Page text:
Despite finding success working alongside her then husband, Foreman had a strong desire to make a name for herself in her own right. After selling Trigon for $130 million to the New York-based Sealed Air Group in 2003, the budding entrepreneur set her sights on building her own investments. Using profits from the sale of Trigon, Foreman became a foundation shareholder for the MercyAscot hospital in Auckland. However, it would be her company, Emerald Foods, which would see her become one of the country’s most successful female entrepreneurs. While the company is most recognised for producing dairy product for brands like New Zealand Natural and Mövenpick, the entrepreneur would go on to expand her empire to include property and investment businesses. The once loss-making New Zealand Natural franchise would see  an impressive expansion across 40 countries worldwide by the time Foreman sold Emerald Foods in 2015. Likewise, annual revenue for Emerald Foods would also rise under Foreman’s management to between $40 and $60 million a year, according to 2013 reports from management consulting firm Coriolis.

During her time running Emerald Foods, the entrepreneur also started Emergent with business partner, Carmen Bailey, a recruitment company, which specialises in hiring executive talent. In one swift, strategic move to diversify her assets, Foreman ensured she always had the best people available for her business ventures. “The reason I started Emergent was because it gave me the first look at executive talent. So I was able to see — and still are able to see — who are the very best people in the market, take them out of the market and put them in businesses that I own.” Indeed, hiring the right candidates is a practice Foreman places high value in. Throughout her 2015 book, Diane Foreman: In the Arena, the entrepreneur shares her tips on finding the greatest talent. “One of my favourites that people can’t understand, but really when you think about it, works, is never hire someone without doing a drive by. I never hire a senior person without driving by their house because how they look after their biggest asset is how they’re going to look after my business.” Another favourite piece of Foreman’s advice from the book is her thoughts on competition. While the entrepreneur believes it is important to look at competitors, she also suggests up-and coming business owners spend as little time as possible doing so. “A lot of people spend so much time analysing what their competitors are doing,” says Foreman. “The most important thing is to focus on your business and the game — because the only game you can change is yours.”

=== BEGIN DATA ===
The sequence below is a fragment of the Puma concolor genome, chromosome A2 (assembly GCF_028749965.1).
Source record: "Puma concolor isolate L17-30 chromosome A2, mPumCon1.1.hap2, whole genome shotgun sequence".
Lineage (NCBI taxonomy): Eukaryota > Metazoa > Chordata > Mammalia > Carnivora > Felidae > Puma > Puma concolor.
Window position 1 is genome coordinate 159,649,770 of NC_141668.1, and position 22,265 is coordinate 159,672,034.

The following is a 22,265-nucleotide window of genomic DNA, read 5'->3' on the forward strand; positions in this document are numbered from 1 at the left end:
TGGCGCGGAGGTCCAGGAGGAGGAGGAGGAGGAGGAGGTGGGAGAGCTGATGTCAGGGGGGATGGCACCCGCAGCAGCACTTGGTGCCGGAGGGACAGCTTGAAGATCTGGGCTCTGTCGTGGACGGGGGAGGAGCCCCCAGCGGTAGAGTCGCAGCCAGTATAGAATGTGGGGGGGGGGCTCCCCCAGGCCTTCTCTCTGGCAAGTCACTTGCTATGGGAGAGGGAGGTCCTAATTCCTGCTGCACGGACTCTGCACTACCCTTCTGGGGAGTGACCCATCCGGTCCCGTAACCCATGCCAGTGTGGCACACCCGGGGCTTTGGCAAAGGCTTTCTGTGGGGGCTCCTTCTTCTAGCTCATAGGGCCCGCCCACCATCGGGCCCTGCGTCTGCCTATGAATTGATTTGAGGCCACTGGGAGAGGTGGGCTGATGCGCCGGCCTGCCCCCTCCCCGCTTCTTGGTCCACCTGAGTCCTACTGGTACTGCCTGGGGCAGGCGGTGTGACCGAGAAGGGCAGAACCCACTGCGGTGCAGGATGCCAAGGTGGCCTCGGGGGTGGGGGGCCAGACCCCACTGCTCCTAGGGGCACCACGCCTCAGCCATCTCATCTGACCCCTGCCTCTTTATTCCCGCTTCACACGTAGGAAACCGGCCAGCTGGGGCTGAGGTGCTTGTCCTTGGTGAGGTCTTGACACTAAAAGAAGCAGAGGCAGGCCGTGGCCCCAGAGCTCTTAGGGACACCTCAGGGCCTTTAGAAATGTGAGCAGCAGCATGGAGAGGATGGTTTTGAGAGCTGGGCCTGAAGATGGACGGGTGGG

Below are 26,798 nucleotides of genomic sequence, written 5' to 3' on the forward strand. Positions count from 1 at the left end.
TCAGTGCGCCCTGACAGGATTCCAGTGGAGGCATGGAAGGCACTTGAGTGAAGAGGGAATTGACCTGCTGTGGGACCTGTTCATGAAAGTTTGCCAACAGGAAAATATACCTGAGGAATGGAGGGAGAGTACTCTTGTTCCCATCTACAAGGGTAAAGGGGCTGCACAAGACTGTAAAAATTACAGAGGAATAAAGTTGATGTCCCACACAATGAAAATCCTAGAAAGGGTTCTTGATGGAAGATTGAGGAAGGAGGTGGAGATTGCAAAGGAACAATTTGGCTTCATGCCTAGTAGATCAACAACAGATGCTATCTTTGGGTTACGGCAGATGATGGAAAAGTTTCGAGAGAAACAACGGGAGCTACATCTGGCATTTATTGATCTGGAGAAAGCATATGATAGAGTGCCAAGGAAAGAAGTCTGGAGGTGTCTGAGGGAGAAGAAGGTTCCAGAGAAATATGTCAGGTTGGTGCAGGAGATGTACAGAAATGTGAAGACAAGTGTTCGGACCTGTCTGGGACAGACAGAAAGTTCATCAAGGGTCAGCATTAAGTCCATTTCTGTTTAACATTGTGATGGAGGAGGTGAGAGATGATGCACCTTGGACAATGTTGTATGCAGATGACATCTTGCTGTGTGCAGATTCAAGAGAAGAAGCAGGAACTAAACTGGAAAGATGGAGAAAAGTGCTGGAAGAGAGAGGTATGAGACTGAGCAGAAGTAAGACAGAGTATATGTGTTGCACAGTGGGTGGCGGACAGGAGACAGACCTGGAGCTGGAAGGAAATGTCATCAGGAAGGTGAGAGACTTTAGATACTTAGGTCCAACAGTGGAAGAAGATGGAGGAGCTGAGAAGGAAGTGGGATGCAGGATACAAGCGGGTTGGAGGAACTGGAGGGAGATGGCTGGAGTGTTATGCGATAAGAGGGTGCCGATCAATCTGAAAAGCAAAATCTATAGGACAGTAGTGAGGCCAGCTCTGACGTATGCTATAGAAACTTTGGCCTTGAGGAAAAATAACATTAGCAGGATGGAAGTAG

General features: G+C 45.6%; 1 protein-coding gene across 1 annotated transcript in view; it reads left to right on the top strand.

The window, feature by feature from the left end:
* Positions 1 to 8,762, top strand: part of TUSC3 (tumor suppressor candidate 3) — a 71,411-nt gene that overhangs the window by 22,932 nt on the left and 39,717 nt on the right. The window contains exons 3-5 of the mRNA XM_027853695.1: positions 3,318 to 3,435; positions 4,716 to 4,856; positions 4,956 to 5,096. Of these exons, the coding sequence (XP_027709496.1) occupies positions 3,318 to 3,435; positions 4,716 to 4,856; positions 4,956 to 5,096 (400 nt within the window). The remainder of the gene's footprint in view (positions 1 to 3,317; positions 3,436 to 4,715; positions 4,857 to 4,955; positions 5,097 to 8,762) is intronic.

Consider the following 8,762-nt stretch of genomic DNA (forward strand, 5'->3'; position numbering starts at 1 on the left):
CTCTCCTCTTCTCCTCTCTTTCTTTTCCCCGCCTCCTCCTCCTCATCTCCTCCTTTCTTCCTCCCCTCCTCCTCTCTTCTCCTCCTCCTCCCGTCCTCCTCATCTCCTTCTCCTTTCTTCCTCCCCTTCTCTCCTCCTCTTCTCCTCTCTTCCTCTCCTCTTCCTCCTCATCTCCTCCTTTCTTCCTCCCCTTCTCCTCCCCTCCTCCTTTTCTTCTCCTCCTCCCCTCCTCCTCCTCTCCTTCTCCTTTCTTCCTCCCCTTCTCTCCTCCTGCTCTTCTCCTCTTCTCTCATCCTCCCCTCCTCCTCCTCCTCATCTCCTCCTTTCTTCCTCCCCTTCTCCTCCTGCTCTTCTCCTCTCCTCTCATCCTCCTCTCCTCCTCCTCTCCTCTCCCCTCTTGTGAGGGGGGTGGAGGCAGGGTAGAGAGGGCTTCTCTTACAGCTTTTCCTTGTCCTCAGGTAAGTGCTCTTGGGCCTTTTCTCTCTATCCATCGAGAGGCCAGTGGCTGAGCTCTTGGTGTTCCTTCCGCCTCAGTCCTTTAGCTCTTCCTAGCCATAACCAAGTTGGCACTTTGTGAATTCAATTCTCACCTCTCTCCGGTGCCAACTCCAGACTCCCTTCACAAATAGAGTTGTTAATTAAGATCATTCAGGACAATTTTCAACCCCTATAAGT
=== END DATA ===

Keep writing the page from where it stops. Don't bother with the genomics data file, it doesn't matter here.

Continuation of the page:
Now Foreman is hoping to share her expertise with other aspiring entrepreneurs. Working alongside Ernst & Young, the business mogul is writing her second book profiling former EY Entrepreneur Of The Year Award winners, as well as taking on international judging panel roles. It’s an award Foreman is particularly passionate about, after winning the EY Entrepreneur Of The Year New Zealand herself in 2009. The distinguished award ceremonies recognise some of the world’s most celebrated business owners at regional, national and global levels in more than 145 cities across 60 countries. “I want to distill down what makes them [the winners], what they are, so the readers can look at it and go, ‘Wow, they did that, I should try it.’”

Yet in spite of how far she and other female business owners have come, Foreman is under no illusion the glass ceiling has shattered. “Look, I think it’s still incredibly tough,” explains Foreman, who believes starting a business is not the hardest part for women — it’s the unconscious bias, which operates on a more subtle level. And while the entrepreneur is pleased to see progress has been made with the likes of current Prime Minister Jacinda Ardern in power, she thinks  more can be done to eliminate the unconscious bias. “We can’t rest on our laurels and say we’ve got some women in high places.” One method of eliminating bias, Foreman suggests, is by diversifying businesses. In turn, she says, this would also see businesses achieve better results. “It’s the most basic rule of business — that the more diversity you get around the table, the better decisions you get.” Still, Foreman is wary of businesses who hire women for the sake of it.  These are great  people.Don’t judge people on their sexuality or their gender or their identity,